However, the IRM researcher did not observe evidence of any further engagement with civil society beyond the aforementioned calls for comments and lightning talks, with the former covering a small number of agencies and the latter perceived as rushed and insufficiently interactive [408] by at least one civil society participant. Moreover, a related study by the Sunlight Foundation indicated that only three out of 15 federal cabinet agencies (the Departments of State, Health and Human Services, and Transportation) actually provided a draft plan for public comment, [409] further highlighting the limited magnitude of civic participation under this commitment.

Carried Forward?

At the time of writing, the US government had not published its fourth national action plan, so it is unclear if this commitment will be carried forward. Federal agencies should nevertheless make attempts to comply with the M-16-16 in order to offer the public a fuller view of agencies’ open government activities. In light of the limited opportunities for civil society to engage with government agencies on the development of their open government plans, the federal government should further aim to broaden opportunities for inputs by members of civil society (both in-person and online), and develop a public-facing online platform that contains a centralized listing of all opportunities for public commenting on agencies’ open government plans. Further advancements could also include real-time reporting on agencies’ implementation of their open government plans, representing an improvement in access to information regarding agencies’ progress on this front.

[401] Howard, Alex. “Half of US Cabinet agencies fail to comply with Open Government Directive.” Sunlight Foundation.16 September 2016. https://sunlightfoundation.com/2016/09/16/half-of-u-s-cabinet-agencies-fail-to-comply-with-open-government-directive/. Consulted 17 September 2017.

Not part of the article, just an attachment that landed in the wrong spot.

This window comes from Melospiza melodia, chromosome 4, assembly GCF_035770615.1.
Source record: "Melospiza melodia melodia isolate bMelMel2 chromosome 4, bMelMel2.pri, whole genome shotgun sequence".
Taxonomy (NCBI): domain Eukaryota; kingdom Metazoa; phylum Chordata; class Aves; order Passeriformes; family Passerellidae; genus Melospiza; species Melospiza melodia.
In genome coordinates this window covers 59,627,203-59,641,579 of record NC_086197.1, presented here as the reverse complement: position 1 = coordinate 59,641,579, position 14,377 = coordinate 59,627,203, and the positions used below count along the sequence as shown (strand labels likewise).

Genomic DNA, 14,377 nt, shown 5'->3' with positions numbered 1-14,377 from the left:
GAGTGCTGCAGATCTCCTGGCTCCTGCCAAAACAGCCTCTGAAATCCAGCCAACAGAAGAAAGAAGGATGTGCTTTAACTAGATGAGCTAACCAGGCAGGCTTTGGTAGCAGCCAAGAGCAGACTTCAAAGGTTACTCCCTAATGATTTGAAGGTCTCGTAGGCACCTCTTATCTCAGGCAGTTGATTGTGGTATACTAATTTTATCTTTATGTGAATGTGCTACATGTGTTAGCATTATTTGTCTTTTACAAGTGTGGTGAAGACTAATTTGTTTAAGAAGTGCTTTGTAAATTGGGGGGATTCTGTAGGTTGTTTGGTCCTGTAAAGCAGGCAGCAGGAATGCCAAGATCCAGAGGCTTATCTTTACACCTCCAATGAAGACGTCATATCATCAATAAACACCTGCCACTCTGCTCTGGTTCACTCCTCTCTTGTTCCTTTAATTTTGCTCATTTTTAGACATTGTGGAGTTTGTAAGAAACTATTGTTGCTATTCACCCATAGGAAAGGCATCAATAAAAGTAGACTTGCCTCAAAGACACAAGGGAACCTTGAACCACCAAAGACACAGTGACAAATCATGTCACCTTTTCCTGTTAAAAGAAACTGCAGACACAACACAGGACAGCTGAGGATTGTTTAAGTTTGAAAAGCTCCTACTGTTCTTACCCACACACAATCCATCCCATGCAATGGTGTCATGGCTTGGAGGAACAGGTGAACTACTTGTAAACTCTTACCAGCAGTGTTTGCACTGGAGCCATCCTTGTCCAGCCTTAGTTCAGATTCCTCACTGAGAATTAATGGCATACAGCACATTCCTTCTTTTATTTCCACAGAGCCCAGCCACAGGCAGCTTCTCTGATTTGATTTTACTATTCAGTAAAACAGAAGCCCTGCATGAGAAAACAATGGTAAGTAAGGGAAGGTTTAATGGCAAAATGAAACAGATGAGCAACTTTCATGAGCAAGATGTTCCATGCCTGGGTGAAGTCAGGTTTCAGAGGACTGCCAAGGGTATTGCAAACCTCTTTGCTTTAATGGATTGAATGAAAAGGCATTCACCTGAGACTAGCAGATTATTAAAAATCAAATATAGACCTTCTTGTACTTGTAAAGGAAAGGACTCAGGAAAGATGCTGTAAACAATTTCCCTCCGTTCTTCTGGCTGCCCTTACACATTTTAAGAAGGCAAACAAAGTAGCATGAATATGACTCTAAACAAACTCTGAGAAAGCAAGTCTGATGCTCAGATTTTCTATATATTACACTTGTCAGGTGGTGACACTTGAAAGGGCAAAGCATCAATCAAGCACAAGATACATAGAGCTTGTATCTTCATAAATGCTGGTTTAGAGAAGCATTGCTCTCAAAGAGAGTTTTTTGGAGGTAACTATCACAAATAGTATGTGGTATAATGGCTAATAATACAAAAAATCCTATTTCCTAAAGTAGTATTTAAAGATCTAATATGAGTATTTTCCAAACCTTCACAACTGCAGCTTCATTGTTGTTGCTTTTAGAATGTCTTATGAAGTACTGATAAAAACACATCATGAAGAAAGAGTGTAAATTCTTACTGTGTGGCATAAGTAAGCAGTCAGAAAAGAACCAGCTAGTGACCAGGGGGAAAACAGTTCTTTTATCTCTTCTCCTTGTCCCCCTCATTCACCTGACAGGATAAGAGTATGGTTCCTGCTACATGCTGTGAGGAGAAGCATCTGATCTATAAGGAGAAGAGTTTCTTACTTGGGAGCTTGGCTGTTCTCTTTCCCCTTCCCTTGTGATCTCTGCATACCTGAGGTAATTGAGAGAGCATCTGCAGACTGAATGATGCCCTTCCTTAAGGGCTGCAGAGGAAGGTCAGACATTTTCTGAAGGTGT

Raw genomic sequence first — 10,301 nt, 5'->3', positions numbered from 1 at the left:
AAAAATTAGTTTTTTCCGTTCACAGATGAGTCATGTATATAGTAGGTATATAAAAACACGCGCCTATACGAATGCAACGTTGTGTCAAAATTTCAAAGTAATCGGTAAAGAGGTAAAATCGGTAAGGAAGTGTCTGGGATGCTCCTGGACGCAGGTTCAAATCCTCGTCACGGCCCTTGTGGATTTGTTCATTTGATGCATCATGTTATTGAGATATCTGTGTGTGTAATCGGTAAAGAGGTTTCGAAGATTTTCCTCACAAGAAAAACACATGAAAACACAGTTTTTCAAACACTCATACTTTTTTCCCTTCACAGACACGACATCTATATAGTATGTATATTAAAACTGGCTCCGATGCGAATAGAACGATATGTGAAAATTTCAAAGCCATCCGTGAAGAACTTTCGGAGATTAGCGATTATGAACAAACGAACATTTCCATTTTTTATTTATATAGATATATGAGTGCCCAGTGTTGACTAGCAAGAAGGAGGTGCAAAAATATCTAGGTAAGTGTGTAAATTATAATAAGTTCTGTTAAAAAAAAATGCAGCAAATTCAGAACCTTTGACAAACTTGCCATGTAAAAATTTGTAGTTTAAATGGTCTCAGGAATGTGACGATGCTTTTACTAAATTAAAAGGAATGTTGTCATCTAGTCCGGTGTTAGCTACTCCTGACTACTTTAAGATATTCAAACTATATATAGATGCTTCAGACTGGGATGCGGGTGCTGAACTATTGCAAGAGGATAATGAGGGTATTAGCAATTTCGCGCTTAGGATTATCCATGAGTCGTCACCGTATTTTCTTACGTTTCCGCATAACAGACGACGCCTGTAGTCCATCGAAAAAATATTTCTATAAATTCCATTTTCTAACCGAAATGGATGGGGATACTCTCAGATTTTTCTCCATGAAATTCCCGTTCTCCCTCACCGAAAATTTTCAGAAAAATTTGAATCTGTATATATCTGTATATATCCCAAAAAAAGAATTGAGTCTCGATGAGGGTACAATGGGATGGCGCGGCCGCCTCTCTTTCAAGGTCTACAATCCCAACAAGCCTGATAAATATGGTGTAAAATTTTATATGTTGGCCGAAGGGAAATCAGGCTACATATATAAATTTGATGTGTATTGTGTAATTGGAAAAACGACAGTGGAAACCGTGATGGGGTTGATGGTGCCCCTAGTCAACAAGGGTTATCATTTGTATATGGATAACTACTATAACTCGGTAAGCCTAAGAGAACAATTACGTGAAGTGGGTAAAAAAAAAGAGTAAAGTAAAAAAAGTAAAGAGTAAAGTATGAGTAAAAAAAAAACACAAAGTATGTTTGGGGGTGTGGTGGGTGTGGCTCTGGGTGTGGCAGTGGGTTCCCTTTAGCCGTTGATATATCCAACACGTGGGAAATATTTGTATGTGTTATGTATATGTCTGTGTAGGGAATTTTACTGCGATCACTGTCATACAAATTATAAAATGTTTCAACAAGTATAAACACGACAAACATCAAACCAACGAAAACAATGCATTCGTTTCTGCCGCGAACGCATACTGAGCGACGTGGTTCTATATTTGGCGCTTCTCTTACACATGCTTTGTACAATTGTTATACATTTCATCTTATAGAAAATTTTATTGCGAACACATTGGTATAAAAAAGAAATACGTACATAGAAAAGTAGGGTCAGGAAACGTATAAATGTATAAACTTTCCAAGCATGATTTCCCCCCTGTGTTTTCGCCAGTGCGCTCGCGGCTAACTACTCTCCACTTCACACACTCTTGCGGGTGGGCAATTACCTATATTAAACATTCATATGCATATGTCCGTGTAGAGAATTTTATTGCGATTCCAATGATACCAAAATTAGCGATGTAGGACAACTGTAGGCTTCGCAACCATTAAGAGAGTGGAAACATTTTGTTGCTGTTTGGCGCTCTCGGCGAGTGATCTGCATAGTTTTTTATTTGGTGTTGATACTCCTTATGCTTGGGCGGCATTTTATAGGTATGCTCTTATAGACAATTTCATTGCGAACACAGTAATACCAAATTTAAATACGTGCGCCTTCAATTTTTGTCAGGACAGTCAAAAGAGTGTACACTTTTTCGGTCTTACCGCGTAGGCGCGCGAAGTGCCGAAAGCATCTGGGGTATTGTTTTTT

[402] Howard, Alex. “Federal Agencies Subject to CFO Act Near Full Compliance with Open Government Directive.” Sunlight Foundation. 4 January 2017. https://sunlightfoundation.com/2017/01/04/federal-agencies-subject-to-cfo-act-near-full-compliance-with-open-government-directive/. Consulted 17 September 2017.

[403] The most recent available plan for the Department of Veteran Affairs dates from 2010. See US Department of Veteran Affairs “Open Government.” https://www.va.gov/open/. Consulted 17 September 2017.The most recent plan for the Department of Veteran Affairs dates from June 2014. See US Department of the Interior “Open Government Initiative.” https://www.doi.gov/open. Consulted 27 September 2017.

[404] These agencies include the Agency for International Development, the Environmental Protection Agency, the General Services Administration, the National Aeronautics and Space Administration, the National Science Foundation, the Nuclear Regulatory Commission, the Office of Personnel Management, the Small Business Administration, and the Social Security Administration. For the complete list and plan tabulation, see Howard, Alex. “Federal Agencies Subject to CFO Act Near Full Compliance with Open Government Directive.” Sunlight Foundation. 4 January 2017. https://sunlightfoundation.com/2017/01/04/federal-agencies-subject-to-cfo-act-near-full-compliance-with-open-government-directive/. Consulted 17 September 2017.

[405] The months indicated here derive from the IRM Researcher’s review of agencies’ 2016 open government plans on an agency-by-agency basis.

[406] US Open Government Google Group. “Public Participation Regarding Open Government Plan Updates: Which Agencies are Consulting?” 22 August 2016. https://groups.google.com/forum/#!topic/us-open-government/_zTju6CB1sc. Consulted 17 March 2018.

[407] US Open Government Google Group. “RE: Open Gov Plan Consultation Session.” 24 August 2016. https://groups.google.com/forum/#!topic/us-open-government/q9GAPmEyUQY. Consulted 17 March 2018.

[408] Ibid.

[409] Howard, Alex. “Federal Agencies Subject to CFO Act Near Full Compliance with Open Government Directive.” Sunlight Foundation. 4 January 2017. https://sunlightfoundation.com/2017/01/04/federal-agencies-subject-to-cfo-act-near-full-compliance-with-open-government-directive/. Consulted 17 September 2017.


Commitments

Open Government Partnership